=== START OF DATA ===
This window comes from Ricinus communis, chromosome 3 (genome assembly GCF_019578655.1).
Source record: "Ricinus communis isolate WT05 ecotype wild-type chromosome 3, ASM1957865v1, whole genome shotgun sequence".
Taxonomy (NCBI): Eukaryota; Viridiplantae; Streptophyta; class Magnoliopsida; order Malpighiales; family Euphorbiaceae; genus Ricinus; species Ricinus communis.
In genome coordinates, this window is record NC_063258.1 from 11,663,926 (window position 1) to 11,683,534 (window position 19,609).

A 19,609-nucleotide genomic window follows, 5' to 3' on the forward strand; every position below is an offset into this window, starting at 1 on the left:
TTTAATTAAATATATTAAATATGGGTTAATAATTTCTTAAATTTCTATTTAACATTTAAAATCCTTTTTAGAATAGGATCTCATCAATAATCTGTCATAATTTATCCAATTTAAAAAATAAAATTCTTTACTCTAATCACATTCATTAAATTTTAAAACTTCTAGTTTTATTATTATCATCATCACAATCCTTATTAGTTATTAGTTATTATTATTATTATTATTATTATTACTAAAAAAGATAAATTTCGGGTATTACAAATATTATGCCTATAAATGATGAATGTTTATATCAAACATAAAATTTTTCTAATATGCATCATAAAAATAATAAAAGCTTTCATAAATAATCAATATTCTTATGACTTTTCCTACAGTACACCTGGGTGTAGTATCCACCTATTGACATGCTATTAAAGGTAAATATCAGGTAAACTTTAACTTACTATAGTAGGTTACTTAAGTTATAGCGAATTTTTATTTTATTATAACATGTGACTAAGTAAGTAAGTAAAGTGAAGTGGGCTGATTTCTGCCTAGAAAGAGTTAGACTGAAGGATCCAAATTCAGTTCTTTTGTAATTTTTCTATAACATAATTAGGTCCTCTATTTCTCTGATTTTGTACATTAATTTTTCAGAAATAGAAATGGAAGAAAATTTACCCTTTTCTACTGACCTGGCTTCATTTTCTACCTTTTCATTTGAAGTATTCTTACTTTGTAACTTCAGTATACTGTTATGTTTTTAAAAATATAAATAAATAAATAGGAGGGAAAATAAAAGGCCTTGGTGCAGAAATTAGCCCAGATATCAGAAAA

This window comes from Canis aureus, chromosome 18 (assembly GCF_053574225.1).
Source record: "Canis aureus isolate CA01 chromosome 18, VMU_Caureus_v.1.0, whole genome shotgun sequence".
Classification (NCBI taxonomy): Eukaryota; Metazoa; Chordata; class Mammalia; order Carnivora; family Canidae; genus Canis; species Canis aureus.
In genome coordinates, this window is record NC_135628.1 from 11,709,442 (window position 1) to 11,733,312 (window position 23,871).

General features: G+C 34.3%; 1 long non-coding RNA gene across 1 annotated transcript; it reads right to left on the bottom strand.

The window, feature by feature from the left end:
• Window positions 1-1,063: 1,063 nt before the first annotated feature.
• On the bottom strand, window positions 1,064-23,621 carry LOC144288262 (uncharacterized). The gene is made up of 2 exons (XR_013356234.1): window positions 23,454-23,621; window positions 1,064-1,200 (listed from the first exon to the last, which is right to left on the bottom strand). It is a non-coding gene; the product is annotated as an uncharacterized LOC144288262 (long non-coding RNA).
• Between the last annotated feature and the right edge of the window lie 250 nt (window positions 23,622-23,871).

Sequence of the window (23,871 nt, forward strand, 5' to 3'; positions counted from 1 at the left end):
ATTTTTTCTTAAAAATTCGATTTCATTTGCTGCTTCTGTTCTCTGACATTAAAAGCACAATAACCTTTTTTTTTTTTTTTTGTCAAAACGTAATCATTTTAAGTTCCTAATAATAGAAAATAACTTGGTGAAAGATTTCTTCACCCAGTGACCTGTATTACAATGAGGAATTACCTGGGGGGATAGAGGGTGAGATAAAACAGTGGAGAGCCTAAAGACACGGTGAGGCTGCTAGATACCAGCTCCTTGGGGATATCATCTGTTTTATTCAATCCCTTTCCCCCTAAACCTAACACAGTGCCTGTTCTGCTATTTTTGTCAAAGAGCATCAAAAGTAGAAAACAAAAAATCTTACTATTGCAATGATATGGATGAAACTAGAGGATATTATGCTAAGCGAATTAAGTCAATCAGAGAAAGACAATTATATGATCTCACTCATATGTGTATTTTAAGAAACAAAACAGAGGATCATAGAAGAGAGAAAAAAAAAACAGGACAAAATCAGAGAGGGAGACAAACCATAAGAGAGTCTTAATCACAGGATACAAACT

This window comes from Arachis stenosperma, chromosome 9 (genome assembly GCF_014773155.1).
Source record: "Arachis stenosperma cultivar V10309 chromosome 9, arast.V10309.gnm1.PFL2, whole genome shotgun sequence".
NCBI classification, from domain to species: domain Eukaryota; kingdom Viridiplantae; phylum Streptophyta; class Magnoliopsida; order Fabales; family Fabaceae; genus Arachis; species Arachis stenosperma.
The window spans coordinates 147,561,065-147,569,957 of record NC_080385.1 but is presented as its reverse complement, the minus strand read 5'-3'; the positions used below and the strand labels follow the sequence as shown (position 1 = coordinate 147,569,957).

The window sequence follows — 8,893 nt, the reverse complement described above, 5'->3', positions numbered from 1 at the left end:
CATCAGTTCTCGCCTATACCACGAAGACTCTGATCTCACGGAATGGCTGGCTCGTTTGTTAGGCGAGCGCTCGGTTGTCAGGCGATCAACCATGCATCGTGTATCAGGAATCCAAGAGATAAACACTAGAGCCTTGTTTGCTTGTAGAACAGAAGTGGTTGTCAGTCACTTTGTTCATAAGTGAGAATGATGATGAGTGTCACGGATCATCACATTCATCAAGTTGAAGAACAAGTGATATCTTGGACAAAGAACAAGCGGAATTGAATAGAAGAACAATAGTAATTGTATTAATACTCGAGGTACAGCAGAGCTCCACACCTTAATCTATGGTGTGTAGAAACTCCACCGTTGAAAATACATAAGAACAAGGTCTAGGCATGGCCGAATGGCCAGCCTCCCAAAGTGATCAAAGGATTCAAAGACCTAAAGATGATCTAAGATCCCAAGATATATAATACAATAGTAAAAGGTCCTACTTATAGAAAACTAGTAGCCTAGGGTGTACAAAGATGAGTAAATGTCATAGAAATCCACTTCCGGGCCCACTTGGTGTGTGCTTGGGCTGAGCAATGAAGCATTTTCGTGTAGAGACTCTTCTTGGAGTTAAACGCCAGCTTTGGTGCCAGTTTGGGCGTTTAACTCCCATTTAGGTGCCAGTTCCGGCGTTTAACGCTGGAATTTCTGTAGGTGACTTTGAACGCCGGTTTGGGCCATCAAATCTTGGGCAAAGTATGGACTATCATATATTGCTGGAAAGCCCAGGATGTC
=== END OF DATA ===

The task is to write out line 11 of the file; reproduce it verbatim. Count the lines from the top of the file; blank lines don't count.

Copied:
General features: G+C 34.3%; 1 long non-coding RNA gene across 1 annotated transcript; it reads right to left on the bottom strand.